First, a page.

A prospective study of high- versus low-dose oxytocin for induction of labor

Ariel Hourvitz*, Menachem Alcalay, Jacob Korach, Ayala Lusky, Gad Barkai, Daniel S. Seidman

*Corresponding author for this work

Research output: Contribution to journalArticlepeer-review


Background. To assess the efficacy and safety of a high-dosage oxytocin induction regimen. Methods. A randomized prospective study of 179 patients who received an initial dose of either 2.5 (n = 98) or 1.25 (n = 81) mU/minute of oxytocin, with increments of 2.5 mU/minute or 1.25 at 30-minute intervals. Results. Failure rates (15.3% versus 19.8%), time to delivery, the number of assisted vaginal deliveries, cesarean sections, and maternal and fetal complications were not significantly different in the two protocols. However. the use of a high oxytocin dose resulted in significantly higher mean peak doses and increased total cumulative amounts. These were associated with a significant need to modify the oxytocin infusion protocol for hyperstimulation and fetal heart rate changes (65.1% versus 46.2%). Conclusions. Induction with higher dose oxytocin increments did not shorten time to delivery, but was associated with an increase: in uterine hyperstimulation. Low-dose oxytocin was found to be appropriate and safe for labor induction.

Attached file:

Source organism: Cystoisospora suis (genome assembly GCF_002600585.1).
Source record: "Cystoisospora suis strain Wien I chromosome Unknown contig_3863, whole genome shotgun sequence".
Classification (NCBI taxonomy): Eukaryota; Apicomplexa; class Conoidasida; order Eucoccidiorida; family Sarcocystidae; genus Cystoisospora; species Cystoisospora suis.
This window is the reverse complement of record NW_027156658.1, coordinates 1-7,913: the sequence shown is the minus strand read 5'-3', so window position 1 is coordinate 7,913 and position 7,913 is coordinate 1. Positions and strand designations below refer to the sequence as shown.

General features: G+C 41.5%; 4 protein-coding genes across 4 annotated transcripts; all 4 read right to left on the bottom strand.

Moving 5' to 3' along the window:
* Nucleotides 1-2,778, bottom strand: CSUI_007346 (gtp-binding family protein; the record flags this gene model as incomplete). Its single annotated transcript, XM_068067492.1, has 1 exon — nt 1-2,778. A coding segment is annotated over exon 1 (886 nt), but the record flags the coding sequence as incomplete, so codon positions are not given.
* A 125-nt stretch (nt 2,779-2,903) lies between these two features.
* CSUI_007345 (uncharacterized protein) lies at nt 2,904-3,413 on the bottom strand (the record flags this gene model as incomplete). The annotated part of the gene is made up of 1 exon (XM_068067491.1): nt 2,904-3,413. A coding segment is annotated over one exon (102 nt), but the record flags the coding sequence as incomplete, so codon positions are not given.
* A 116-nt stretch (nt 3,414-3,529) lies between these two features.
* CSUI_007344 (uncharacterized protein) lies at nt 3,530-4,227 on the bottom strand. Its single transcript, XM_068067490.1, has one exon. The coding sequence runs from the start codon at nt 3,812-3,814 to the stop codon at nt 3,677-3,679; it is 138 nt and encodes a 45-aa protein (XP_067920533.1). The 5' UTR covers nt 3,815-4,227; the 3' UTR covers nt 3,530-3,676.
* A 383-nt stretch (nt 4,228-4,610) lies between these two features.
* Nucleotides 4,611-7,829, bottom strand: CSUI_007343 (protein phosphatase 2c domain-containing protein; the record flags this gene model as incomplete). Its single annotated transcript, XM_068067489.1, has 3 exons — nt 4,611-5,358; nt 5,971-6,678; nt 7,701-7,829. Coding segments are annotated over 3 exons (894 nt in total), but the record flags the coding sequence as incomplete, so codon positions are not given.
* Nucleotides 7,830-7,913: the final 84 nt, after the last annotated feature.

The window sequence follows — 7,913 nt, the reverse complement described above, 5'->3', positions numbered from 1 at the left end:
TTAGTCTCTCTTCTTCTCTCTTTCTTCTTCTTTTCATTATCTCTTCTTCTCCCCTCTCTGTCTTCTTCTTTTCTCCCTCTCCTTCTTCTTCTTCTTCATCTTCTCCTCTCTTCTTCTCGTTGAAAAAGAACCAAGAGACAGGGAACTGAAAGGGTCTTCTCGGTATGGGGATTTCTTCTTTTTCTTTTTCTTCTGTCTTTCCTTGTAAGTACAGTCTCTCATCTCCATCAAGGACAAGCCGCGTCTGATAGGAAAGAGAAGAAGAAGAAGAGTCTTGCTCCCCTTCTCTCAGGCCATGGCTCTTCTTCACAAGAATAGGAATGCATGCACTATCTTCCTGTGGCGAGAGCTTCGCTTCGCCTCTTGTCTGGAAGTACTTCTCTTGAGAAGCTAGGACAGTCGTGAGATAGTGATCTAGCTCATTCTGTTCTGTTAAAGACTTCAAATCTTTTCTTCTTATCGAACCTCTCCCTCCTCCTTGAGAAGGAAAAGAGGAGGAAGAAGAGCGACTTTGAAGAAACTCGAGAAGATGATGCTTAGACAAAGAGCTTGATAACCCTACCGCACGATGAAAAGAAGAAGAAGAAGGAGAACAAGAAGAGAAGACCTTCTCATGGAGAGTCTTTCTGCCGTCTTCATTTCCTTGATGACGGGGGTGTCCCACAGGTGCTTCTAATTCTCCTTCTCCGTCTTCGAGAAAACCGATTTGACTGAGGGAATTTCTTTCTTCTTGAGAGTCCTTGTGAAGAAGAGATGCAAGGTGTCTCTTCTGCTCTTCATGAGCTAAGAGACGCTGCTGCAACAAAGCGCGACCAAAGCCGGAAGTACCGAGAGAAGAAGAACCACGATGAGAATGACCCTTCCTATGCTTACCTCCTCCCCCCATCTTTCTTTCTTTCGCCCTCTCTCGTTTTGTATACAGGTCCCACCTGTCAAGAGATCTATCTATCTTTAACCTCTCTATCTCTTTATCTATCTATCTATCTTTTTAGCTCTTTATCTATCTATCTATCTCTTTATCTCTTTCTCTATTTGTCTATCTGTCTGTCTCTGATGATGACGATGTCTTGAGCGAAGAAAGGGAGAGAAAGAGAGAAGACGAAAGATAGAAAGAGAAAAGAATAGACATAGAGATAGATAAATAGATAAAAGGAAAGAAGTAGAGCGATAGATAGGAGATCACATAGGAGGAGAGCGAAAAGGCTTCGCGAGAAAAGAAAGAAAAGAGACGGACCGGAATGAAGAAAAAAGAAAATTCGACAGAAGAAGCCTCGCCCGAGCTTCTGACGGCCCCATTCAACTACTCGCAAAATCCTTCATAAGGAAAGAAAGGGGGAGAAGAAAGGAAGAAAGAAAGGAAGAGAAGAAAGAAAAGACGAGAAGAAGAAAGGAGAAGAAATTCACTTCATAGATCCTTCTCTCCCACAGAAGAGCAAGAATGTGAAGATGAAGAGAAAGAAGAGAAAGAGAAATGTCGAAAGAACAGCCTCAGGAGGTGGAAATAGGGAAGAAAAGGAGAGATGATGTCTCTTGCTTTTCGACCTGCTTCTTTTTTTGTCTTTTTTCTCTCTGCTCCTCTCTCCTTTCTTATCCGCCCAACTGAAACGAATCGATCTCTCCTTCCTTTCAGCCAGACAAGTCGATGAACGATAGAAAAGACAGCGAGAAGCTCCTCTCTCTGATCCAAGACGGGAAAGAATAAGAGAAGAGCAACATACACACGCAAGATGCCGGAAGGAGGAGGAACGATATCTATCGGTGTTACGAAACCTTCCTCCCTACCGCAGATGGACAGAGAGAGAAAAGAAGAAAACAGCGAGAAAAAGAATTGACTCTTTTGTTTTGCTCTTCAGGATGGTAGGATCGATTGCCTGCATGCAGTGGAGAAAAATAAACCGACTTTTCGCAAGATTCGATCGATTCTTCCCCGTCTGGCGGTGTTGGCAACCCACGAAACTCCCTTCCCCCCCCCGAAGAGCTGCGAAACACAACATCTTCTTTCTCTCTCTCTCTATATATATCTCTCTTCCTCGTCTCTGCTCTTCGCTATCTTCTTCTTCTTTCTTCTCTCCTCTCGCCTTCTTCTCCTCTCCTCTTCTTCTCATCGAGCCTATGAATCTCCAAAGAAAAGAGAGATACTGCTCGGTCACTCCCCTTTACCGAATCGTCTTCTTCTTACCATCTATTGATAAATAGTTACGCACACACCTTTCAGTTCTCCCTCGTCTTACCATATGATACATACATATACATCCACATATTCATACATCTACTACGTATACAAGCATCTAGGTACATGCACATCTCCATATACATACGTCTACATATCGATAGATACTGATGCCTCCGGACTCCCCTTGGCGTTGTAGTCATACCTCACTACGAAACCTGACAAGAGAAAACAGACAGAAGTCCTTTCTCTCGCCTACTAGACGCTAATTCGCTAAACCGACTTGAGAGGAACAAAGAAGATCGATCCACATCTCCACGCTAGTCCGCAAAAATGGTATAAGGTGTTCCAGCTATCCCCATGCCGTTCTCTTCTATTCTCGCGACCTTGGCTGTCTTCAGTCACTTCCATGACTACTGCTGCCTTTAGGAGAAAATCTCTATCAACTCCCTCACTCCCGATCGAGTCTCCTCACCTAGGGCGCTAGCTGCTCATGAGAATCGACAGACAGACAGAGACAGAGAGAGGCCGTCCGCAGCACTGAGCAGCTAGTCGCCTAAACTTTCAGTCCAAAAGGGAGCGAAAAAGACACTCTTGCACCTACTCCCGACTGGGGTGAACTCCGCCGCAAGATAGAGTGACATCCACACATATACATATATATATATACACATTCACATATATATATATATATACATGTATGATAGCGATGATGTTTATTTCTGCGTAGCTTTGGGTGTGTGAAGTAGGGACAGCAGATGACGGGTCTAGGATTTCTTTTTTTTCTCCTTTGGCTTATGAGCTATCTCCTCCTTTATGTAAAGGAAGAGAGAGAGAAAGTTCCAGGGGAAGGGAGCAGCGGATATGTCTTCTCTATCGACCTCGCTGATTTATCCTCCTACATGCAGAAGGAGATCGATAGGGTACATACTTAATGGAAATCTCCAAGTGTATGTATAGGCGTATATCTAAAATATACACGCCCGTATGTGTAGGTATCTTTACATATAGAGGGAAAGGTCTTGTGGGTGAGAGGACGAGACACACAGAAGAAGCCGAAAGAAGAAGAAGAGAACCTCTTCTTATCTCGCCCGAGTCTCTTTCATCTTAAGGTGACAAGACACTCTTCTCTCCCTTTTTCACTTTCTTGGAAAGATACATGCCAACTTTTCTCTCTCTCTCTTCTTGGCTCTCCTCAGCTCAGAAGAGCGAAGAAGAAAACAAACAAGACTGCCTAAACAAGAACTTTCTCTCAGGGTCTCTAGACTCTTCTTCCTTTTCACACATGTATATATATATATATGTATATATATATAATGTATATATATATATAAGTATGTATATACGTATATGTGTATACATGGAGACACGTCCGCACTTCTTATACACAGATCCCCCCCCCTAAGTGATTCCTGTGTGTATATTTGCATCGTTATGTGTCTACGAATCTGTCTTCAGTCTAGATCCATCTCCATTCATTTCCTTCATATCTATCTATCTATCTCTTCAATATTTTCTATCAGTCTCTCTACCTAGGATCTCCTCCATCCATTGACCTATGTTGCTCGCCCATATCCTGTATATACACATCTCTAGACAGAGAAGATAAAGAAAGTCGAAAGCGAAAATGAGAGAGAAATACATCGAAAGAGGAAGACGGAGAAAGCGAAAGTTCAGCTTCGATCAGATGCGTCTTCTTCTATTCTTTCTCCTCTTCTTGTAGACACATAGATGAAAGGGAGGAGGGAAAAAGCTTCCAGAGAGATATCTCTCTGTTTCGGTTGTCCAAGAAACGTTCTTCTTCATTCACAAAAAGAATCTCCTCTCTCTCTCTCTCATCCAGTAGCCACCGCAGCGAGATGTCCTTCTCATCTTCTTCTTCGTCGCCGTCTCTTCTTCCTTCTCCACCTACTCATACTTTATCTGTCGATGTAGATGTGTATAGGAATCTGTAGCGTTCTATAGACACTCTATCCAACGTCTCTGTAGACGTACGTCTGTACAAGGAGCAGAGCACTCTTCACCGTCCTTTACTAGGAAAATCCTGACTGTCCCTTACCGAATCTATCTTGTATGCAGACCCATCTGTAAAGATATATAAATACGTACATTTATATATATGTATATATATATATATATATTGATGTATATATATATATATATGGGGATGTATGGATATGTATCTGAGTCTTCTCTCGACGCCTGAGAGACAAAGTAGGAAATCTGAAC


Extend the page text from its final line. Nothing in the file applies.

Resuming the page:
Original languageEnglish
Pages (from-to)636-641
Number of pages6
JournalActa Obstetricia et Gynecologica Scandinavica
Issue number7
StatePublished - 1996


  • Induction
  • Oxytocin
  • Trial of labor


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